Let’s assume that a distiller seeking a local grain source has found a local farmer that has agreed to partner with him/her. Let’s also assume that the farmer they’ve found knows how to grow that grain and has the means to harvest it. In most cases, the process of connecting a farmer to a distiller involves a learning curve, so NO ONE should ever assume that these relationships are easily made. While farmers and distillers were once closely tied agriculturally based businesses, they have become estranged over the last 100 years, so communication gaps are to be expected. BUT, for the sake of this explanation, let’s assume there’s an ideal scenario. (I never encourage anyone to make assumptions about agriculture, but we’ve gotta start somewhere!) Once the distiller explains how much grain they’ll need for the following year’s production schedule, the farmer can plan how much acreage will be necessary for planting. Winter grains are planted in the fall, require most of the year to grow, and are harvested in the summer. Corn is planted in the summer and harvested in late summer/early fall, so preparations must be made accordingly. Thankfully, farmers and distillers are patient people and know they must lay out plans far in advance. (Farming differs in every location- these assumptions are based on climate norms for the NE united States.)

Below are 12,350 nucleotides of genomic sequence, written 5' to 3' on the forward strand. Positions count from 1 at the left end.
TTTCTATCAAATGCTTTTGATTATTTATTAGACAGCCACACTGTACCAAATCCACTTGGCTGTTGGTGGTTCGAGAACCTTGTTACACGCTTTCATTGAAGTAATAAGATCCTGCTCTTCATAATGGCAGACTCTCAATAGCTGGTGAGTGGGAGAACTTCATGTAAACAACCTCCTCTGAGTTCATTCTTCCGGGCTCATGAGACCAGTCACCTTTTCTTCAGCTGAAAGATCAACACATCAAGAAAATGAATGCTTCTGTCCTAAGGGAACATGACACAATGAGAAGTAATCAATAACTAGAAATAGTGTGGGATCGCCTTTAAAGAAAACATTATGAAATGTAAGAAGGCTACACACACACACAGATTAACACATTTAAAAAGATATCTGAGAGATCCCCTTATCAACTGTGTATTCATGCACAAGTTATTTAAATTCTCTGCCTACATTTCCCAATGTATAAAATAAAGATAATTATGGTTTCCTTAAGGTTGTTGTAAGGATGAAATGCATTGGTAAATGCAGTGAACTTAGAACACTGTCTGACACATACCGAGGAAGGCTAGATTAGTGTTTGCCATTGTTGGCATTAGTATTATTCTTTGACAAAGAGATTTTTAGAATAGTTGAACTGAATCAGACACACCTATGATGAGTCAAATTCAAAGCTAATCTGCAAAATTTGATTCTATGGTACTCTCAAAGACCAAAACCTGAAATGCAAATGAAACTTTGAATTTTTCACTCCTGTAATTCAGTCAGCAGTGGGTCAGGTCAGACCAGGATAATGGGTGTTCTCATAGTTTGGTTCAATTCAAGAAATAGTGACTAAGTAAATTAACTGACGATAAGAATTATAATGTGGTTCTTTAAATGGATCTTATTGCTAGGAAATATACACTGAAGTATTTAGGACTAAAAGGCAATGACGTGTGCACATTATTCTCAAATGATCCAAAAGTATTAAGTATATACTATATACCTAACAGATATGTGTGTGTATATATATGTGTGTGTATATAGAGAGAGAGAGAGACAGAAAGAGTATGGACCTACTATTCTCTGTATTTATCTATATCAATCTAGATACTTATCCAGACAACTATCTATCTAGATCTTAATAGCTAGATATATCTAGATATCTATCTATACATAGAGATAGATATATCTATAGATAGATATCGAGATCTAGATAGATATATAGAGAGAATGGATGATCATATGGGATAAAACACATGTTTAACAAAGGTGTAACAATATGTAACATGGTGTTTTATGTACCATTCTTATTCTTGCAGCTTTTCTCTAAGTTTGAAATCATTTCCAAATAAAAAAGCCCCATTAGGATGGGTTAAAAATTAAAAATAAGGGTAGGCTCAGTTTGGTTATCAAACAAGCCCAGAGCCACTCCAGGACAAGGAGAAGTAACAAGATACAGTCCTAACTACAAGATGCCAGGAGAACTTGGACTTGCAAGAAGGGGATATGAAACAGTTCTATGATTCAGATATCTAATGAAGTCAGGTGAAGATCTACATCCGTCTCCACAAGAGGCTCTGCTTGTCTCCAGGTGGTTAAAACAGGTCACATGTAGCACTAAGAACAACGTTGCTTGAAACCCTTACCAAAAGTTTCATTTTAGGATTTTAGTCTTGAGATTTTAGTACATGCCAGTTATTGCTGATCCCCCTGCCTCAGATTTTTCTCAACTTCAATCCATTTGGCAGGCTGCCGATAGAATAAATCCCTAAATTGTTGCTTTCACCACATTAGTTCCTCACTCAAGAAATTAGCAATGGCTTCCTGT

Let’s say the farmer and distiller have decided upon growing 10 acres of winter wheat to make wheat whiskey. Let’s also say that the variety of wheat they decided to grow has a yield of about 60 bushels an acre (in a good year). A bushel of wheat is the equivalent of 60 pounds (rye and corn are 56 pounds per bushel), so at harvest, the farmer can hope to produce approximately 600 bushels (36,000 lbs.) of wheat. Depending on the conditions during the growing season, that number could fluctuate in any direction, so both parties must understand that there are no certainties and that 36,000 pounds is simply the goal, not the expectation.